top of page
Image by Sidney Pearce


the madrigal, volume iii.v

Weldon Kees

by conor kelly

I met him at a bar in Mexico,
some small cantina in a border town
where old men wearing sarapes, drinking beer,
were gathered round a table playing dominos.
He looked a little like the man I sought.
The elegance had gone. The trim and black moustache
was bushy now and grey. It stretched into a beard.
He wore a thick wool sweater and a pair of jeans.
“You look a little like the man I seek.”
He never smiled. He seemed, to me, depressed.

“My name is Robinson,” I said,
“sent here for very little pay
to see if you’re alive or dead
and where you’re hanging loose today.”

“Of dissipation, of desperation,
of disillusion, of desolation...”
he began; but, then, abruptly, he changed tack.
I tried to talk of poets still alive
but he proclaimed he knew no one who wrote.
He never heard, he said, of Ezra Pound.
And when I mentioned those I thought he knew
his face remained impassive, free of guile,
“The crack,” he said, “is moving down the wall.”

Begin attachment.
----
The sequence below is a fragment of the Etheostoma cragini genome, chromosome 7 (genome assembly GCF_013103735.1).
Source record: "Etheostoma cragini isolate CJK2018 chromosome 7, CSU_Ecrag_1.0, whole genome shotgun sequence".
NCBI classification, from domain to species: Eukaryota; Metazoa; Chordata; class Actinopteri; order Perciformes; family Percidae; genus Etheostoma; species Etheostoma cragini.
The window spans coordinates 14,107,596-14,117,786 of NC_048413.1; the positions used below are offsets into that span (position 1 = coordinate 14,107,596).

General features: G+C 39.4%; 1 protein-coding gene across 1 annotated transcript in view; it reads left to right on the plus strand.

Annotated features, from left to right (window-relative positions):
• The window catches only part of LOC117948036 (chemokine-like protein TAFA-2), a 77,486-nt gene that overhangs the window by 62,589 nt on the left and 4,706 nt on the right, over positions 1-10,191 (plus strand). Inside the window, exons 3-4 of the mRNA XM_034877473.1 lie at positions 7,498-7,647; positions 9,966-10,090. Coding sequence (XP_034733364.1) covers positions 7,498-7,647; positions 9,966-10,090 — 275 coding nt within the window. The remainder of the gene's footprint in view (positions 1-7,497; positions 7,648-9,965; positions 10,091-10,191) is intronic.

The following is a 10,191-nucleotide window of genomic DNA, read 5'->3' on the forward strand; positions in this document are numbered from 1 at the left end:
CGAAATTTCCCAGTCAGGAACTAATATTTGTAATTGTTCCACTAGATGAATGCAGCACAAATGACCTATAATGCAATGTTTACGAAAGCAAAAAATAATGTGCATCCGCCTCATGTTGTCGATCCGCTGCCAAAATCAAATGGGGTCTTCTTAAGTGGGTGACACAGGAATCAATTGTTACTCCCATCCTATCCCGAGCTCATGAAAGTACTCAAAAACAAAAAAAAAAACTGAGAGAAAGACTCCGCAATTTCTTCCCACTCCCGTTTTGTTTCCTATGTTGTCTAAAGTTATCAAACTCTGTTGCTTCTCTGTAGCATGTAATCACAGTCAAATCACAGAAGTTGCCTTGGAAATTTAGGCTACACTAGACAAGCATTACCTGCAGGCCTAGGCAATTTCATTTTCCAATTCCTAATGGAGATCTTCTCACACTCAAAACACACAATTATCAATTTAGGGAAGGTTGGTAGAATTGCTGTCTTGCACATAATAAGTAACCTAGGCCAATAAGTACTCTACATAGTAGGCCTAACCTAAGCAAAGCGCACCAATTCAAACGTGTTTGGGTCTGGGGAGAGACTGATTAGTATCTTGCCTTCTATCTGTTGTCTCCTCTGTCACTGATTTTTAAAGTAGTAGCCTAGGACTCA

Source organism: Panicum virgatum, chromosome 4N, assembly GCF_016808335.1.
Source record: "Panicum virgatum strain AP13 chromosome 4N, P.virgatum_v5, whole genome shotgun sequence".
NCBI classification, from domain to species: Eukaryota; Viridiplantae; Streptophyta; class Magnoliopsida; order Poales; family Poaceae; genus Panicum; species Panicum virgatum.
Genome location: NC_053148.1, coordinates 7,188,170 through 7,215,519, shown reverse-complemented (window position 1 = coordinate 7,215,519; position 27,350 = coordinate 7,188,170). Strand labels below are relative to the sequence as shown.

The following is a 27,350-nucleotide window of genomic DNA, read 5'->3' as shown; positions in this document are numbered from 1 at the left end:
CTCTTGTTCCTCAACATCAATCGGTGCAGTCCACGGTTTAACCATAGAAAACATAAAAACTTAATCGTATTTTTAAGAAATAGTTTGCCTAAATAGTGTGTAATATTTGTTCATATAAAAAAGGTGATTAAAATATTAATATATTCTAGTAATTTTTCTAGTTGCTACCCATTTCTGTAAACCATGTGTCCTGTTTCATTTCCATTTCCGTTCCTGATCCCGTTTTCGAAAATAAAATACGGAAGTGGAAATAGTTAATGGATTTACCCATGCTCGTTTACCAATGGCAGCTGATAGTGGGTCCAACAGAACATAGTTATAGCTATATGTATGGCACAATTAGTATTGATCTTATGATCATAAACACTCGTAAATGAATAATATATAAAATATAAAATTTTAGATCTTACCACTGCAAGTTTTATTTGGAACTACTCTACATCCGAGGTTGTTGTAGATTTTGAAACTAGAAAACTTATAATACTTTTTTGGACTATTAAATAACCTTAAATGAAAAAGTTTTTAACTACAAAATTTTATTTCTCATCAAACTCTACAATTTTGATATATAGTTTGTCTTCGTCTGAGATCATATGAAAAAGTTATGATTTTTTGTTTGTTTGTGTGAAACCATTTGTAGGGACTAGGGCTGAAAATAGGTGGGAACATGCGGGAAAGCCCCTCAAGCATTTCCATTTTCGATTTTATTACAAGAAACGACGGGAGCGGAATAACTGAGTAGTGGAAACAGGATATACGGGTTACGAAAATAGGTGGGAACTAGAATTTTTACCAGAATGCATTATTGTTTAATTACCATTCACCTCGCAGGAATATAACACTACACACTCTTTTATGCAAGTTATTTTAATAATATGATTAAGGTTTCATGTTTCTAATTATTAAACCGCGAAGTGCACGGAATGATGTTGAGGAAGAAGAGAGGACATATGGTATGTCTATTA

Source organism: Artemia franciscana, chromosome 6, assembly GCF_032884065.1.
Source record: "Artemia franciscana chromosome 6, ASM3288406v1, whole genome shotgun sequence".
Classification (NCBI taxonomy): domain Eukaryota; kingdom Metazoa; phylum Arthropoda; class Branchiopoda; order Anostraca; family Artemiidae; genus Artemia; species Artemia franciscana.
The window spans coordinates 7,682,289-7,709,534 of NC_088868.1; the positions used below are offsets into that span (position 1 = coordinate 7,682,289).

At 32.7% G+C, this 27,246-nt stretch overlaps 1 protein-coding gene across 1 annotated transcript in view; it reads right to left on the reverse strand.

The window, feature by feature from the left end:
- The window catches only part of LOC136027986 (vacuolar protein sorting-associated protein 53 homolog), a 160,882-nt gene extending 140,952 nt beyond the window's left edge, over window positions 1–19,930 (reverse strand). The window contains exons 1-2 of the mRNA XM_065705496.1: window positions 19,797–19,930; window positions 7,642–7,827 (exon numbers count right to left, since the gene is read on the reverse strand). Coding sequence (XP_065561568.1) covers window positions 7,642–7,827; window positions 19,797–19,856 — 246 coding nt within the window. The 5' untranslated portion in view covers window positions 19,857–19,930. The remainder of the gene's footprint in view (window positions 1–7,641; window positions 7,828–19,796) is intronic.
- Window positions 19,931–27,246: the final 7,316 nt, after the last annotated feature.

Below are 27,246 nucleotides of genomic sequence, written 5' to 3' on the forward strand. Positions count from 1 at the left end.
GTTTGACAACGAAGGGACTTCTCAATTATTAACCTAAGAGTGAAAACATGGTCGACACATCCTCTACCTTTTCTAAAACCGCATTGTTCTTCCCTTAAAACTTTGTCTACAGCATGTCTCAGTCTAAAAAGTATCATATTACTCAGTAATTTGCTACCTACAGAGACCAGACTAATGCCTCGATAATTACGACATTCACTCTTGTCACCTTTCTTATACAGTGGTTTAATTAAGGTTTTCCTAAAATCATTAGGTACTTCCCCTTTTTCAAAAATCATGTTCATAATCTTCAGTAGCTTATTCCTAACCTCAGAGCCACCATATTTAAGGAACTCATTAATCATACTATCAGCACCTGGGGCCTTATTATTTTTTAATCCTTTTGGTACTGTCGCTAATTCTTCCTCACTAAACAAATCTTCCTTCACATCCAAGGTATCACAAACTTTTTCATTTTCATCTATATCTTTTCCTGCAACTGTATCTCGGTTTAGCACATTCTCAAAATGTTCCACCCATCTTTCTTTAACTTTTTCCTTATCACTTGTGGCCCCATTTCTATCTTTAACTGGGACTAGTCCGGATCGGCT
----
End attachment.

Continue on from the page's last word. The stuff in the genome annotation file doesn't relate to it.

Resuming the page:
“Are you,” I asked, “re-reading Proust?” “Fuck, no.”

“My name is Robinson,” I said,
“sent by New York Newsday
to see if you’re alive or dead
and drowned in San Francisco Bay.”

He left abruptly, as a body might
abruptly fall from the Golden Gate Bridge
and drop into the bay below and drift away;
and, all that while, his car, a 1954 Plymouth Savoy,
keys in the ignition, the radio playing jazz,
parked neatly on the Marin County side,
awaited a discovery. The mystery was set.
I thought he’d reappear, but he was gone.
I paid the bill and followed him outside.
I neither saw nor heard from him again.

My name is Robinson.

Conor Kelly was born in Dublin and spent his adult life teaching in a school in the Dublin suburbs. He now lives in a rural area of West Clare in Ireland from where he manages his twitter site, @poemtoday, dedicated to the short poem. He has had poems printed in Irish, British, American and Mexican magazines. He was shortlisted for a Hennessy New Irish Writers award. At the ceremony one of the judges, Fay Weldon, asked him, “Where are you in these poems?”  He is still asking himself that same question.

bottom of page